Send to

Choose Destination
Elife. 2015 Mar 10;4. doi: 10.7554/eLife.04634.

Mapping microbial ecosystems and spoilage-gene flow in breweries highlights patterns of contamination and resistance.

Author information

Department of Food Science and Technology, University of California, Davis, Davis, United States.
Department of Pathology and Laboratory Medicine, University of Saskatchewan, Saskatoon, Canada.


Distinct microbial ecosystems have evolved to meet the challenges of indoor environments, shaping the microbial communities that interact most with modern human activities. Microbial transmission in food-processing facilities has an enormous impact on the qualities and healthfulness of foods, beneficially or detrimentally interacting with food products. To explore modes of microbial transmission and spoilage-gene frequency in a commercial food-production scenario, we profiled hop-resistance gene frequencies and bacterial and fungal communities in a brewery. We employed a Bayesian approach for predicting routes of contamination, revealing critical control points for microbial management. Physically mapping microbial populations over time illustrates patterns of dispersal and identifies potential contaminant reservoirs within this environment. Habitual exposure to beer is associated with increased abundance of spoilage genes, predicting greater contamination risk. Elucidating the genetic landscapes of indoor environments poses important practical implications for food-production systems and these concepts are translatable to other built environments.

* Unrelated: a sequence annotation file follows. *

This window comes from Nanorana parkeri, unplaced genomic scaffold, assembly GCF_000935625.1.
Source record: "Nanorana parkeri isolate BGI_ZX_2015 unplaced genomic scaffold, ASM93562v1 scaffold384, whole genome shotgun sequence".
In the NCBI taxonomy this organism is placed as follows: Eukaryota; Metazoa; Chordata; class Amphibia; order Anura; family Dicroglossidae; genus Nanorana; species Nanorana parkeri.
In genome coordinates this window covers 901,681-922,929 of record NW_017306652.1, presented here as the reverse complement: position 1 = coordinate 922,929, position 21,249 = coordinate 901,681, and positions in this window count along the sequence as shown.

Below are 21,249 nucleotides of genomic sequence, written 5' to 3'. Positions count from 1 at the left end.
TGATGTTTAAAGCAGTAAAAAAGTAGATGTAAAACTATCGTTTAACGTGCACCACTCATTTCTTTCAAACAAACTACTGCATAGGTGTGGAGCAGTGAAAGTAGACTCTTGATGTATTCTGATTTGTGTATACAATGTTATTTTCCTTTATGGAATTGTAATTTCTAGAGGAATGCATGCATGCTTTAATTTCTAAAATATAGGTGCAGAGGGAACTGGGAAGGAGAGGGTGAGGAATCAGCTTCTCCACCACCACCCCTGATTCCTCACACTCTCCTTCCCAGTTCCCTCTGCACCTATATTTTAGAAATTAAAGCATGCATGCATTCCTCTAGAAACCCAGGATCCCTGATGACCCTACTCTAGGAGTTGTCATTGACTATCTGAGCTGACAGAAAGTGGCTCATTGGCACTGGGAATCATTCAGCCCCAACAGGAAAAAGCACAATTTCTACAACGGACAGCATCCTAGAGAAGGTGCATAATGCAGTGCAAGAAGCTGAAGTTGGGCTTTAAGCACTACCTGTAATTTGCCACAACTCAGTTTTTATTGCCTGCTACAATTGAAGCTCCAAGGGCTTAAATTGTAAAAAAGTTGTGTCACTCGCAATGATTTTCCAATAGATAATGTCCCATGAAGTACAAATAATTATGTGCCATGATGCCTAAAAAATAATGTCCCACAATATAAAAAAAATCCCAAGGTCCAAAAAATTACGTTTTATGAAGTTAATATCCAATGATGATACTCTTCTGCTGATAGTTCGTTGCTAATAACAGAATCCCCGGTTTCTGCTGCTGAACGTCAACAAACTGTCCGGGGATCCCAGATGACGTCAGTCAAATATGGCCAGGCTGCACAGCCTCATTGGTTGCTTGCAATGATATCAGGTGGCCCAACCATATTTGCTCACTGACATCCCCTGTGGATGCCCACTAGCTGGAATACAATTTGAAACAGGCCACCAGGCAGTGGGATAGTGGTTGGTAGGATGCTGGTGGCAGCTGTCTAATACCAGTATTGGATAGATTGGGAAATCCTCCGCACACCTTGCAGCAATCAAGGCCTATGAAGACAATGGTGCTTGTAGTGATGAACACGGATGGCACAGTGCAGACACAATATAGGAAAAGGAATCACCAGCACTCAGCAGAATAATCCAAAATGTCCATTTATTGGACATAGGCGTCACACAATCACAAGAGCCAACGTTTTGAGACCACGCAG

beer; built environment; droplet digital PCR; ecology; food fermentation; infectious disease; microbiology; next-generation sequencing; none

[Indexed for MEDLINE]
Free PMC Article

Supplemental Content

Full text links

Icon for eLife Sciences Publications, Ltd Icon for PubMed Central
Loading ...
Support Center